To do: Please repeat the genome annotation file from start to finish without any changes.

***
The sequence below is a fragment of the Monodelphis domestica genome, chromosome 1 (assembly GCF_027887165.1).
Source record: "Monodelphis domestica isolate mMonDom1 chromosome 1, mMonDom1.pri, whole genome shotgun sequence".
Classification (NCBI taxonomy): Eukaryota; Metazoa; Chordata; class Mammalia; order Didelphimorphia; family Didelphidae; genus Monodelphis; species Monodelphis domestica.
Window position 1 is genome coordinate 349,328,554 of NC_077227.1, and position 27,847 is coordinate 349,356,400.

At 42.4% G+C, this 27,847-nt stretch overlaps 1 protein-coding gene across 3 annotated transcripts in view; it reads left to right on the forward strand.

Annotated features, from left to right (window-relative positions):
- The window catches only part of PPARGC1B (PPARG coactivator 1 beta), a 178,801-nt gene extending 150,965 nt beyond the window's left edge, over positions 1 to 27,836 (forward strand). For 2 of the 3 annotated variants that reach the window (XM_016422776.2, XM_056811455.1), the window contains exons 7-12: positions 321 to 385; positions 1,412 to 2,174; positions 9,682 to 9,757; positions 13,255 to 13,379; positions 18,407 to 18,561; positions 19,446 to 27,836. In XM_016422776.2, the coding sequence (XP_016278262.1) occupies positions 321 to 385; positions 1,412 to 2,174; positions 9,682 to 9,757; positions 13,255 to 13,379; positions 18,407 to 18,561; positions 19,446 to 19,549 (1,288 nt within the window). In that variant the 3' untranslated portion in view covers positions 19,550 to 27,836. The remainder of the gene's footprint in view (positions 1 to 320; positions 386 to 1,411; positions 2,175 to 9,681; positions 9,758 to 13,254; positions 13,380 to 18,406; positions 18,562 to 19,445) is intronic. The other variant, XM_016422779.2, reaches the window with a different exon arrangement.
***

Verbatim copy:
The sequence below is a fragment of the Monodelphis domestica genome, chromosome 1 (assembly GCF_027887165.1).
Source record: "Monodelphis domestica isolate mMonDom1 chromosome 1, mMonDom1.pri, whole genome shotgun sequence".
Classification (NCBI taxonomy): Eukaryota; Metazoa; Chordata; class Mammalia; order Didelphimorphia; family Didelphidae; genus Monodelphis; species Monodelphis domestica.
Window position 1 is genome coordinate 349,328,554 of NC_077227.1, and position 27,847 is coordinate 349,356,400.

At 42.4% G+C, this 27,847-nt stretch overlaps 1 protein-coding gene across 3 annotated transcripts in view; it reads left to right on the forward strand.

Annotated features, from left to right (window-relative positions):
- The window catches only part of PPARGC1B (PPARG coactivator 1 beta), a 178,801-nt gene extending 150,965 nt beyond the window's left edge, over positions 1 to 27,836 (forward strand). For 2 of the 3 annotated variants that reach the window (XM_016422776.2, XM_056811455.1), the window contains exons 7-12: positions 321 to 385; positions 1,412 to 2,174; positions 9,682 to 9,757; positions 13,255 to 13,379; positions 18,407 to 18,561; positions 19,446 to 27,836. In XM_016422776.2, the coding sequence (XP_016278262.1) occupies positions 321 to 385; positions 1,412 to 2,174; positions 9,682 to 9,757; positions 13,255 to 13,379; positions 18,407 to 18,561; positions 19,446 to 19,549 (1,288 nt within the window). In that variant the 3' untranslated portion in view covers positions 19,550 to 27,836. The remainder of the gene's footprint in view (positions 1 to 320; positions 386 to 1,411; positions 2,175 to 9,681; positions 9,758 to 13,254; positions 13,380 to 18,406; positions 18,562 to 19,445) is intronic. The other variant, XM_016422779.2, reaches the window with a different exon arrangement.